How to Scan a Mammoth
Recording, analyzing and presenting CT scanned 3D data
of a lateglacial Proboscidean from Rotkreuz, Switzerland
Jochen Reinhard and Renata Huber, Amt für Denkmalpege und Archäologie, Direktion des Innern, Kanton Zug
In 2015, a tusk and several postcranial bones of a woolly mammoth (Mammuthus primigenius) were found during construction work in Risch-Rotkreuz
(Canton Zug, Switzerland). Radiocarbon dated to around 17,000 calBP, the capital bull is one of the latest known mammoth nds from the Swiss plateau shortly
before the species went extinct regionally. Though fragmented and incomplete, the impressive size of the tusk and the nearly perfect condition of the bone
substance demanded a scientic and museum presentation from early on.
Left: Aerial photograph of the construction pit at
Rotkreuz in which the mammoth remains were
found, with a view of Mount Rigi in the background.
Centre: Find situation at Rotkreuz of a mammoth
bone in gravelly sand, a uvial deposit consisting
of relocated moraine material.
Right: exhibition of the preserved skeletal remains.
They include a distally fragmented left tusk, part
of the right pelvic bone, the proximal section of
the right ulna, two rib fragments and the spinous
proccess of a thoracic vertebra.
Top: Sketchfab screenshot showing the Risch-Rotkreuz „collection“
of the 3D models of the mammoth skeletal remains and the 3D
model in which the preserved parts are marked in red. The QR code
links to the collection.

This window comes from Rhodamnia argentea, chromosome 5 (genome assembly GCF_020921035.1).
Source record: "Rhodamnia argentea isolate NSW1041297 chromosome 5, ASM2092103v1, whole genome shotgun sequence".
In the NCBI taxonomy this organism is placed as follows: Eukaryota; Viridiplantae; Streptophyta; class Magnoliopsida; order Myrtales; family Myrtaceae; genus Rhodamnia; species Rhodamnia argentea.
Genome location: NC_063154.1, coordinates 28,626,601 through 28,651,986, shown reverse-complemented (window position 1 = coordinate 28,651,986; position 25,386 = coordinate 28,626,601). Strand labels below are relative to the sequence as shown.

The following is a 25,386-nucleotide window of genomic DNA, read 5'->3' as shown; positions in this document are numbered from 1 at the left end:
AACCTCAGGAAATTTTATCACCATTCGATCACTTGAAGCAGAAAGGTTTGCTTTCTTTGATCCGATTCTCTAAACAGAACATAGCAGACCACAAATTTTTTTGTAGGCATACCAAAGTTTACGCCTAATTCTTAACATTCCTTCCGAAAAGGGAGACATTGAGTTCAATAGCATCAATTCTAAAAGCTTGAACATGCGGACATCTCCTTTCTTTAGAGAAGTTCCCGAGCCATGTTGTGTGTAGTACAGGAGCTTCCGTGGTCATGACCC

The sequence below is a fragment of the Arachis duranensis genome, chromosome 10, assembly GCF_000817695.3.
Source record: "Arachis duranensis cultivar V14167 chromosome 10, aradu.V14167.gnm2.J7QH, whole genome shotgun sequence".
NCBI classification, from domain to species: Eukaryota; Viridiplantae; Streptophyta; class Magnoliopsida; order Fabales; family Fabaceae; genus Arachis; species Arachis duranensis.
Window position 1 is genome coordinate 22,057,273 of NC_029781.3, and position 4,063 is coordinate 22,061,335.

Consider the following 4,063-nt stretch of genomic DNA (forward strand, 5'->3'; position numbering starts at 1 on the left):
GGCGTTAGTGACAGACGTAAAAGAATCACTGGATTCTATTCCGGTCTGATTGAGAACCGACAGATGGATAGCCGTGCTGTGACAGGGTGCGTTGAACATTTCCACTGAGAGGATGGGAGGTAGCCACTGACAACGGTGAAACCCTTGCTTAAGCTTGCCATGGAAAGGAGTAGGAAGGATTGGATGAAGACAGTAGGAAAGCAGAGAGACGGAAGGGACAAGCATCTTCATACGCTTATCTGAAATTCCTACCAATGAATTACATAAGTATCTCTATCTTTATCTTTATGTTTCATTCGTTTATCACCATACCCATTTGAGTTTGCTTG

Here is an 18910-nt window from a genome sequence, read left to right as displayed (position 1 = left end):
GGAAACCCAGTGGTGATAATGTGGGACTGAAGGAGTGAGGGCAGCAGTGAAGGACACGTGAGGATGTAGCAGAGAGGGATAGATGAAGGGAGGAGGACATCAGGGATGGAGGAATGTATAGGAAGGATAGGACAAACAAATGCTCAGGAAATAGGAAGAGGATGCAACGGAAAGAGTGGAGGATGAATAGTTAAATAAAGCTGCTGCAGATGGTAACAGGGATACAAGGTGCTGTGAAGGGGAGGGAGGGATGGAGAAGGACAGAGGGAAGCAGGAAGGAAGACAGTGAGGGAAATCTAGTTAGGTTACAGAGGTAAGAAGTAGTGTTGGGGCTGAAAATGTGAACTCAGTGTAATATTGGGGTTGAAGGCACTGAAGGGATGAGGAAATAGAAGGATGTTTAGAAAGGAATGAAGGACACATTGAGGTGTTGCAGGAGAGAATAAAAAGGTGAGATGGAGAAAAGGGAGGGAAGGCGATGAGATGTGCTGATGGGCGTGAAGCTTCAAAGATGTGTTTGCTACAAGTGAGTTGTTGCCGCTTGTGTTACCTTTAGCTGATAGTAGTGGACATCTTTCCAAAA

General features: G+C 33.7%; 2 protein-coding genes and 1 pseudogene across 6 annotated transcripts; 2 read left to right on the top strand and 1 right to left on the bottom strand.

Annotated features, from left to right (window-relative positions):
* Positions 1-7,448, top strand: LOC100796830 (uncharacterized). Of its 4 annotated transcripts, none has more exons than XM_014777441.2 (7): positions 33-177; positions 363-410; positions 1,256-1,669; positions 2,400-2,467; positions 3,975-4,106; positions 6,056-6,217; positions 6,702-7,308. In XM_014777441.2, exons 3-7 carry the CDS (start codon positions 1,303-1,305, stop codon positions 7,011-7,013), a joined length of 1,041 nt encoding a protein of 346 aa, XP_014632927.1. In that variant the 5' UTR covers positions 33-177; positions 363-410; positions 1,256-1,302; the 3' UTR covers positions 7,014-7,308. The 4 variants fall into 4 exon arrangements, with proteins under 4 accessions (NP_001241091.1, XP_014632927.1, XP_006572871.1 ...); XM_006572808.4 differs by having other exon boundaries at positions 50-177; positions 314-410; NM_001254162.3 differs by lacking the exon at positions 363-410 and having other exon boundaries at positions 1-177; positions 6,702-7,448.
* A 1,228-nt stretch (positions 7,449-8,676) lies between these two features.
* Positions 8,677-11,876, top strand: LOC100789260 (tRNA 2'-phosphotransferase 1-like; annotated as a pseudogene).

Bottom: 3D prints of the existing skeletal elements at a scale of 1:10.
R. Huber/J. Reinhard (2016) Das letzte Zuger Mammut? Eine Baugrube als Fenster in die
späte Eiszeit. Tugium 32, 103–110.
D. Drucker/A. Furtwängler/V. Schünemann/R. Huber/J. Reinhard (2018) Durchleuchtet
und analysiert. Ein Update zur Genetik, Isotopie und Radiograe des „letzten Zuger Mammuts“.
Tugium 34, 123–131.
Contact information: firstname.lastname@example.org
Photo credits: J. Reinhard, ADA ZG; R. Eichenberger KMUZ
In order to make the bone data available to both researchers and the
wider public, all nds were subjected to computer tomography
scans. The bones could be tted into a clinical CT scanner (Siemens
Somatom Denition AS) at the local hospital with good results.
Subsequently, image segmentation was performed on the
standardized DICOM image stacks using the open source software
'3DSlicer' (https://www.slicer.org/) to export 3D models.
The sheer size of the tusk made clinical CT impossible – it was scanned
using an industrial CT scanner (YXLON CT Modular) by Qualitech AG,
Mägenwil. Even here, four scans were necessary to record the whole
The resulting data is of signicantly higher resolution compared to the clinical scans,
but lower and changing contrast as well as scanning artefacts resulted in diculties
for image segmentation and the analysis of the tusk's inner structure. Despite this,
the CT data enables an assessment of the ivory to be made, revealing banding of varying
density. This is commonly interpreted as incremental (annual?) growth of the tusk.
Through the online hosting platform 'Sketchfab' all 3D data is, in slightly reduced
complexity, made publicly available to view, interact with and download for
everyone. QR codes interlink the web presentation with conventional publication
and museum exhibition. In addition, the 3D models and printed copies of the
mammoth nds are used as educational material at the local Museum für
Urgeschichte(n) in Zug.
Top: CT scan of the mammoth bones at the radiology
department of Zuger Kantonsspital.
Bottom: Industrial CT scan of the mammoth tusk at
the Qualitech AG facility at Mägenwil. The tusk is
hidden inside the white polystyrene packaging,
required for upright positioning in the scanner.
Top: Processing the DICOM data of the pelvic bone
Bottom: Marking the growth zones of the tusk in the
longitudinal section (left) and in the cross section
(right). The longitudinal section shows the cone-
shaped structure of the growth zones progressing
from the distal to the proximal end.